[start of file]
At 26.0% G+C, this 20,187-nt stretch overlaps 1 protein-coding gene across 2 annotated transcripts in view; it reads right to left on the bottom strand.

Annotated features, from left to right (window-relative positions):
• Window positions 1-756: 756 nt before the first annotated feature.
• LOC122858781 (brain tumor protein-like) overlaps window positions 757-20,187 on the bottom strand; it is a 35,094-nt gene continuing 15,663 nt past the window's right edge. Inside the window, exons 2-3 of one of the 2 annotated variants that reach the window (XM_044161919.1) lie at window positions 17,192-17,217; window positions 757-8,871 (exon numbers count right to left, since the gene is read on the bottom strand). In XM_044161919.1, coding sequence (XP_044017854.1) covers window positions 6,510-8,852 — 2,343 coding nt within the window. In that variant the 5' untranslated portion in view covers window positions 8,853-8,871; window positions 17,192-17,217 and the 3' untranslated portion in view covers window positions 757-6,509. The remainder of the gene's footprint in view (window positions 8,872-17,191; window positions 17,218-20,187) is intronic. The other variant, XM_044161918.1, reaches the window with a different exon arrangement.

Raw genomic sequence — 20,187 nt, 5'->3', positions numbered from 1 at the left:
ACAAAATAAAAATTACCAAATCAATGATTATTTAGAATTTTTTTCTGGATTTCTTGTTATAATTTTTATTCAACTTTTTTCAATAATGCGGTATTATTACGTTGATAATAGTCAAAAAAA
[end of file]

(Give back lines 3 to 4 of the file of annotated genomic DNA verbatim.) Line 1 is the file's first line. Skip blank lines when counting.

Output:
• Window positions 1-756: 756 nt before the first annotated feature.
• LOC122858781 (brain tumor protein-like) overlaps window positions 757-20,187 on the bottom strand; it is a 35,094-nt gene continuing 15,663 nt past the window's right edge. Inside the window, exons 2-3 of one of the 2 annotated variants that reach the window (XM_044161919.1) lie at window positions 17,192-17,217; window positions 757-8,871 (exon numbers count right to left, since the gene is read on the bottom strand). In XM_044161919.1, coding sequence (XP_044017854.1) covers window positions 6,510-8,852 — 2,343 coding nt within the window. In that variant the 5' untranslated portion in view covers window positions 8,853-8,871; window positions 17,192-17,217 and the 3' untranslated portion in view covers window positions 757-6,509. The remainder of the gene's footprint in view (window positions 8,872-17,191; window positions 17,218-20,187) is intronic. The other variant, XM_044161918.1, reaches the window with a different exon arrangement.